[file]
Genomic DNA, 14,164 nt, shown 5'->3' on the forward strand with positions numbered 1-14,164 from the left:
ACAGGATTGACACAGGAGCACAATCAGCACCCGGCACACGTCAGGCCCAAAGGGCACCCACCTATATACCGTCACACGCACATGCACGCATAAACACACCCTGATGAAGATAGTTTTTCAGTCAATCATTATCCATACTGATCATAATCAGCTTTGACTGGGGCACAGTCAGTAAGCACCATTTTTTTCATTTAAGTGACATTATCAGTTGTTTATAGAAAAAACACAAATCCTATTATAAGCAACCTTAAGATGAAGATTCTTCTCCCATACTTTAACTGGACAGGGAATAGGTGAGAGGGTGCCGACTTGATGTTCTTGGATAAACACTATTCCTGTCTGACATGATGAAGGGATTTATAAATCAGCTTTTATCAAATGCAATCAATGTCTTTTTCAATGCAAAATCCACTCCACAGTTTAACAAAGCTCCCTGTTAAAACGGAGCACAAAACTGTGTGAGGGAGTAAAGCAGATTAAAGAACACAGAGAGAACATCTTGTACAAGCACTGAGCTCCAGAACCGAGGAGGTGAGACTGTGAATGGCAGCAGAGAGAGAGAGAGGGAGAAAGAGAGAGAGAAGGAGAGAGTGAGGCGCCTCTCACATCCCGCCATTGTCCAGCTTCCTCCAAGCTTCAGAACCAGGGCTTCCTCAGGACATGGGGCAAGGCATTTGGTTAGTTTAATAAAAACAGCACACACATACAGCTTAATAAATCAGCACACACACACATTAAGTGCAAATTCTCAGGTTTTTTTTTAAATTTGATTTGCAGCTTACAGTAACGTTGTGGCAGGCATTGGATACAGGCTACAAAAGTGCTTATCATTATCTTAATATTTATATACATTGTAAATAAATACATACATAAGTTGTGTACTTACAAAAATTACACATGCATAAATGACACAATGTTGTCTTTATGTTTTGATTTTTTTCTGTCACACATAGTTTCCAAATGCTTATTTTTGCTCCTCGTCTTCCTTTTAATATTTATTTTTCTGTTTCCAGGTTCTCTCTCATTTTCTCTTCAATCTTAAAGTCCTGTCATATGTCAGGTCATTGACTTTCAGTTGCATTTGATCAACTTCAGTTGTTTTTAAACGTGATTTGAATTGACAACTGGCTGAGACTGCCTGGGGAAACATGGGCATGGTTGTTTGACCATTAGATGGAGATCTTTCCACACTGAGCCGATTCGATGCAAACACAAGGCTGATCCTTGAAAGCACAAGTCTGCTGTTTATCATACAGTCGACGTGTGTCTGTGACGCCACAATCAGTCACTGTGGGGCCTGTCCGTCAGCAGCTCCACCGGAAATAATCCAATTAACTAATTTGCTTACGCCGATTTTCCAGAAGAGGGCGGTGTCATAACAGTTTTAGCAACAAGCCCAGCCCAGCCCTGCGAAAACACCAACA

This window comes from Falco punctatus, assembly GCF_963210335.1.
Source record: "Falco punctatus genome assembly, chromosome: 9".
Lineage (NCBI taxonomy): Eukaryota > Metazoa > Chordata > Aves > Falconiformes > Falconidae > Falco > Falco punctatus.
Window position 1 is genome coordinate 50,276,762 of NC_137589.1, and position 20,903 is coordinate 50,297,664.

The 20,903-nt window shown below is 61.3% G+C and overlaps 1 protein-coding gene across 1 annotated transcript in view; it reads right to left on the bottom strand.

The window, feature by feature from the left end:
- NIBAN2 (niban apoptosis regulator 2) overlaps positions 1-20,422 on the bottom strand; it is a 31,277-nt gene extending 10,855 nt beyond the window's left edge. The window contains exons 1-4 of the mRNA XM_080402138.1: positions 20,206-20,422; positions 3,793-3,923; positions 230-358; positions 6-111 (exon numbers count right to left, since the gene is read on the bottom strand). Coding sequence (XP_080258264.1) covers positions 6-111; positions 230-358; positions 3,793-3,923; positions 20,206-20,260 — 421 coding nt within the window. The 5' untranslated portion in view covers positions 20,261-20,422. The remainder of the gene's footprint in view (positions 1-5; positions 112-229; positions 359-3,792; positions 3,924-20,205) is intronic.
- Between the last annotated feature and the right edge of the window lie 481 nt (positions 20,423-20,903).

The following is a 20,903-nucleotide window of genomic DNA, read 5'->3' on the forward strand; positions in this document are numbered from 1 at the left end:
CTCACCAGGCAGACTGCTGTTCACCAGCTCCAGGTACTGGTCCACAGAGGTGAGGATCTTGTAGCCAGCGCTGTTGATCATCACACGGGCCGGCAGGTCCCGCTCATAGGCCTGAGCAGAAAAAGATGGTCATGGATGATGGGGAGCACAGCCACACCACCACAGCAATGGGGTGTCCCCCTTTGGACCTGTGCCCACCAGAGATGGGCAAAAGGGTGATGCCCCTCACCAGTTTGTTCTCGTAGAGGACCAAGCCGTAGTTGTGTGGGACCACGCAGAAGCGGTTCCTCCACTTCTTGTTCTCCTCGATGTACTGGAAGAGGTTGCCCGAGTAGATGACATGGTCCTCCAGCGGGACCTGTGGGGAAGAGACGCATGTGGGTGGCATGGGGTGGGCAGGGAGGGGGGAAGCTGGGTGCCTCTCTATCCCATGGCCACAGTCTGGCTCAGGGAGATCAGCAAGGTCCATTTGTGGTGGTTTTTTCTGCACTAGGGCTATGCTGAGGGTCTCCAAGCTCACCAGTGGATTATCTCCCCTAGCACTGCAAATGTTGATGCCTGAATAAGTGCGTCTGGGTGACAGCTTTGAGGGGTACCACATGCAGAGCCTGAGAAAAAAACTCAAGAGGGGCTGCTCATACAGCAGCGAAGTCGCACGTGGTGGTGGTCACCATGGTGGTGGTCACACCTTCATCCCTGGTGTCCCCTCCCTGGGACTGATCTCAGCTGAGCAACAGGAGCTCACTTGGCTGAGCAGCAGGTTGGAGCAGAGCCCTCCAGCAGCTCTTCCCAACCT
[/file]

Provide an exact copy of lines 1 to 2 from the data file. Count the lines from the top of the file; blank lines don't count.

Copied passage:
Genomic DNA, 14,164 nt, shown 5'->3' on the forward strand with positions numbered 1-14,164 from the left:
ACAGGATTGACACAGGAGCACAATCAGCACCCGGCACACGTCAGGCCCAAAGGGCACCCACCTATATACCGTCACACGCACATGCACGCATAAACACACCCTGATGAAGATAGTTTTTCAGTCAATCATTATCCATACTGATCATAATCAGCTTTGACTGGGGCACAGTCAGTAAGCACCATTTTTTTCATTTAAGTGACATTATCAGTTGTTTATAGAAAAAACACAAATCCTATTATAAGCAACCTTAAGATGAAGATTCTTCTCCCATACTTTAACTGGACAGGGAATAGGTGAGAGGGTGCCGACTTGATGTTCTTGGATAAACACTATTCCTGTCTGACATGATGAAGGGATTTATAAATCAGCTTTTATCAAATGCAATCAATGTCTTTTTCAATGCAAAATCCACTCCACAGTTTAACAAAGCTCCCTGTTAAAACGGAGCACAAAACTGTGTGAGGGAGTAAAGCAGATTAAAGAACACAGAGAGAACATCTTGTACAAGCACTGAGCTCCAGAACCGAGGAGGTGAGACTGTGAATGGCAGCAGAGAGAGAGAGAGGGAGAAAGAGAGAGAGAAGGAGAGAGTGAGGCGCCTCTCACATCCCGCCATTGTCCAGCTTCCTCCAAGCTTCAGAACCAGGGCTTCCTCAGGACATGGGGCAAGGCATTTGGTTAGTTTAATAAAAACAGCACACACATACAGCTTAATAAATCAGCACACACACACATTAAGTGCAAATTCTCAGGTTTTTTTTTAAATTTGATTTGCAGCTTACAGTAACGTTGTGGCAGGCATTGGATACAGGCTACAAAAGTGCTTATCATTATCTTAATATTTATATACATTGTAAATAAATACATACATAAGTTGTGTACTTACAAAAATTACACATGCATAAATGACACAATGTTGTCTTTATGTTTTGATTTTTTTCTGTCACACATAGTTTCCAAATGCTTATTTTTGCTCCTCGTCTTCCTTTTAATATTTATTTTTCTGTTTCCAGGTTCTCTCTCATTTTCTCTTCAATCTTAAAGTCCTGTCATATGTCAGGTCATTGACTTTCAGTTGCATTTGATCAACTTCAGTTGTTTTTAAACGTGATTTGAATTGACAACTGGCTGAGACTGCCTGGGGAAACATGGGCATGGTTGTTTGACCATTAGATGGAGATCTTTCCACACTGAGCCGATTCGATGCAAACACAAGGCTGATCCTTGAAAGCACAAGTCTGCTGTTTATCATACAGTCGACGTGTGTCTGTGACGCCACAATCAGTCACTGTGGGGCCTGTCCGTCAGCAGCTCCACCGGAAATAATCCAATTAACTAATTTGCTTACGCCGATTTTCCAGAAGAGGGCGGTGTCATAACAGTTTTAGCAACAAGCCCAGCCCAGCCCTGCGAAAACACCAACA